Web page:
Cocaine-fuelled Samurai sword assault, ‘he thought he saw the devil’

‘He saw the devil’, police say of Samurai-sword attack in cocaine bender

Cocaine (File photo)
Cocaine (File photo)

A man accused of nearly killing his friend with a Samurai sword during a six-day cocaine bender had told police he thought his friend was the devil.

The case against Josef Grech, 33 from Bormla, continued on Tuesday in front of Magistrate Gabriella Vella. Grech is being charged with grievously injuring his friend, Marco Rapinett, on Saturday 11 November. He is also being charged with attacking and threatening the man, and also with recidivism.

According to Inspector Paul Camilleri, Rapinett’s arm was covered in blood when he went to the Bormla police station asking for help. He told police that he was assaulted by Grech, with this admission captured on police body cam.

Rapinett later fell unconscious and was taken to hospital for treatment. He was released days later and gave the police more details about the incident.

According to Camilleri, the victim said he had been taking cocaine with the accused, who at one point became paranoid and attacked him with the sword.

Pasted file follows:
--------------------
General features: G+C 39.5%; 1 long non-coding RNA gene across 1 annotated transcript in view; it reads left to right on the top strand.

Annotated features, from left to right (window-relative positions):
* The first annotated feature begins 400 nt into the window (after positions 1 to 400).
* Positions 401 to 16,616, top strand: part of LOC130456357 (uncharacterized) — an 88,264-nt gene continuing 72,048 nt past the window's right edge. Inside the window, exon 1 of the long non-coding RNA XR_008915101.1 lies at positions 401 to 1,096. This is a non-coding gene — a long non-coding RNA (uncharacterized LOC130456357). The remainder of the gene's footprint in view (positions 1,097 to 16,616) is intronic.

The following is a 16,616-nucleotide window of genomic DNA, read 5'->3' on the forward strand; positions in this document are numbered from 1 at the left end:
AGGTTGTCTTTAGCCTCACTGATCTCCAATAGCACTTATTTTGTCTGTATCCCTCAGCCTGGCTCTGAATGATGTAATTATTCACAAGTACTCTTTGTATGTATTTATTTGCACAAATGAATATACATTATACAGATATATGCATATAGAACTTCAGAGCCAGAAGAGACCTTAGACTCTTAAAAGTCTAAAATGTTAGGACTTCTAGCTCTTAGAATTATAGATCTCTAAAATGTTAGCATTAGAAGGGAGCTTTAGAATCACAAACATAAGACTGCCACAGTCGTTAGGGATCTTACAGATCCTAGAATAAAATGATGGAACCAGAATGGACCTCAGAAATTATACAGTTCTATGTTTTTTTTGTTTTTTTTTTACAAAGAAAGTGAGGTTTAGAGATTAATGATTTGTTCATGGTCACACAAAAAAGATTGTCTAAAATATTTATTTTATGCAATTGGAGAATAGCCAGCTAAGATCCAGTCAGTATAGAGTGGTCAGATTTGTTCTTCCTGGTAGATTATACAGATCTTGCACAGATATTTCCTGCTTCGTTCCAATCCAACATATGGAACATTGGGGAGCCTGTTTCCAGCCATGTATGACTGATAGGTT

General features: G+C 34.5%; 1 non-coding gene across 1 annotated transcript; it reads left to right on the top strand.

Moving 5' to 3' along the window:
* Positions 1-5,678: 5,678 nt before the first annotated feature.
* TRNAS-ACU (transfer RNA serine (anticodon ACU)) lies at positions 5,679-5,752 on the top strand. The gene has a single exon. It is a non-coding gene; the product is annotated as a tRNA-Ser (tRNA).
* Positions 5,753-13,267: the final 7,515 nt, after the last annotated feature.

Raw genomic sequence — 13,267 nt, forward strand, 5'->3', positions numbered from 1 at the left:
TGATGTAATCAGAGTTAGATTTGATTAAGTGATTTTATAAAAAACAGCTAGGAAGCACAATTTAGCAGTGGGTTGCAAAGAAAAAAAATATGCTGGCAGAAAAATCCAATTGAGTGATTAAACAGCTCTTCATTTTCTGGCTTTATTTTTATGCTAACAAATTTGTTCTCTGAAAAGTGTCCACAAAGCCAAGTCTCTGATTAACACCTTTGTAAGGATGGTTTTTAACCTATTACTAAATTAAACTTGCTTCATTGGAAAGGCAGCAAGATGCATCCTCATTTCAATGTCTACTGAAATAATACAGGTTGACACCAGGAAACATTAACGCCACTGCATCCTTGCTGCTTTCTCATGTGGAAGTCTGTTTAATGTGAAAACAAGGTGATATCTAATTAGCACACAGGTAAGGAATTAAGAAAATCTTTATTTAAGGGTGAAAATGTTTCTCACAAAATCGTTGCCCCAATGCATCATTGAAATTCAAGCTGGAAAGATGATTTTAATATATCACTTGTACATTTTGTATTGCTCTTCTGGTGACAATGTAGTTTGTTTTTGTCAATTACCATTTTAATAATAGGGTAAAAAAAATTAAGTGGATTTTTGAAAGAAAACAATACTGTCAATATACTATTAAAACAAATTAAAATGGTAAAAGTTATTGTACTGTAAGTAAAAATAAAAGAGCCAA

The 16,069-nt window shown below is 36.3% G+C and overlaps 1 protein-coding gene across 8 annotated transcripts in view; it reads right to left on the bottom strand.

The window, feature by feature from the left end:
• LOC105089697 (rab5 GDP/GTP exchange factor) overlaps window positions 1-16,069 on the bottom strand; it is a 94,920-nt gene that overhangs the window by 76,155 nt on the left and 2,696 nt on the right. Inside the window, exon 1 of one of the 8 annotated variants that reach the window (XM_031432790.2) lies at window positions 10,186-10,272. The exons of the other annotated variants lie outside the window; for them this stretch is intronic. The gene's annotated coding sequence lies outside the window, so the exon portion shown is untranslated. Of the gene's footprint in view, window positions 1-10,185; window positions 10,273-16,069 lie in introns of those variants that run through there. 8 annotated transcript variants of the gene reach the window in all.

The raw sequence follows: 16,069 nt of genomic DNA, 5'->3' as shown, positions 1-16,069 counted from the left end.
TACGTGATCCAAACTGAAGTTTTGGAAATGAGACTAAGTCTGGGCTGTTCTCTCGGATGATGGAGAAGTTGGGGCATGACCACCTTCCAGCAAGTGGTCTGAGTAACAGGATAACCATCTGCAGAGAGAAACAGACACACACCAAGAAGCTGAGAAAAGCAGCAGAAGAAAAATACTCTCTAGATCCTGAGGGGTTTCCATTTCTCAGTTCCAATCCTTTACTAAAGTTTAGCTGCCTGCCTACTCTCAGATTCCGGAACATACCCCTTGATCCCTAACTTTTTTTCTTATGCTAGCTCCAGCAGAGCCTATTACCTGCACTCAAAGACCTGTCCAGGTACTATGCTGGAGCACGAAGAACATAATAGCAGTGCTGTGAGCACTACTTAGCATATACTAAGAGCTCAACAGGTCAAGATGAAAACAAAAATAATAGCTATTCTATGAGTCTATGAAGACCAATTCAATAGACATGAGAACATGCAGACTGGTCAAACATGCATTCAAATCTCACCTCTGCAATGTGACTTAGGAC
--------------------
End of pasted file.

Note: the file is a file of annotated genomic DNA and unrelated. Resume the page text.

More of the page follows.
Eventually, the police officers went to arrest Grech, and found him sitting on the doorstep of his house. Grech told the police that he had mistaken his friend for the devil.

“I thought him the devil, I thought him the devil,” he repeated.

Grech was also taken to hospital, with the police suspecting intoxication. When he was released for questioning, he chose not to answer any questions.

Rapinett told the court that he had been taking cocaine with the accused for a week before the incident. The two have known each other since birth, with Rapinett assuming that Grech did not realise what he was doing at the time of the incident.

“He absolutely, one hundred percent, did not know what he was doing or that he hit me with the sword,” Rapinett told the court.

At the end of the hearing, the accused was granted bail against a deposit of €1,000 and a personal guarantee of €7,000.

Inspector Paul Camilleri was assisted by prosecutor Cynthia Tomasuolo from the Attorney General's Office. Lawyers Franco Debono and Marion Camilleri assisted Josef Grech.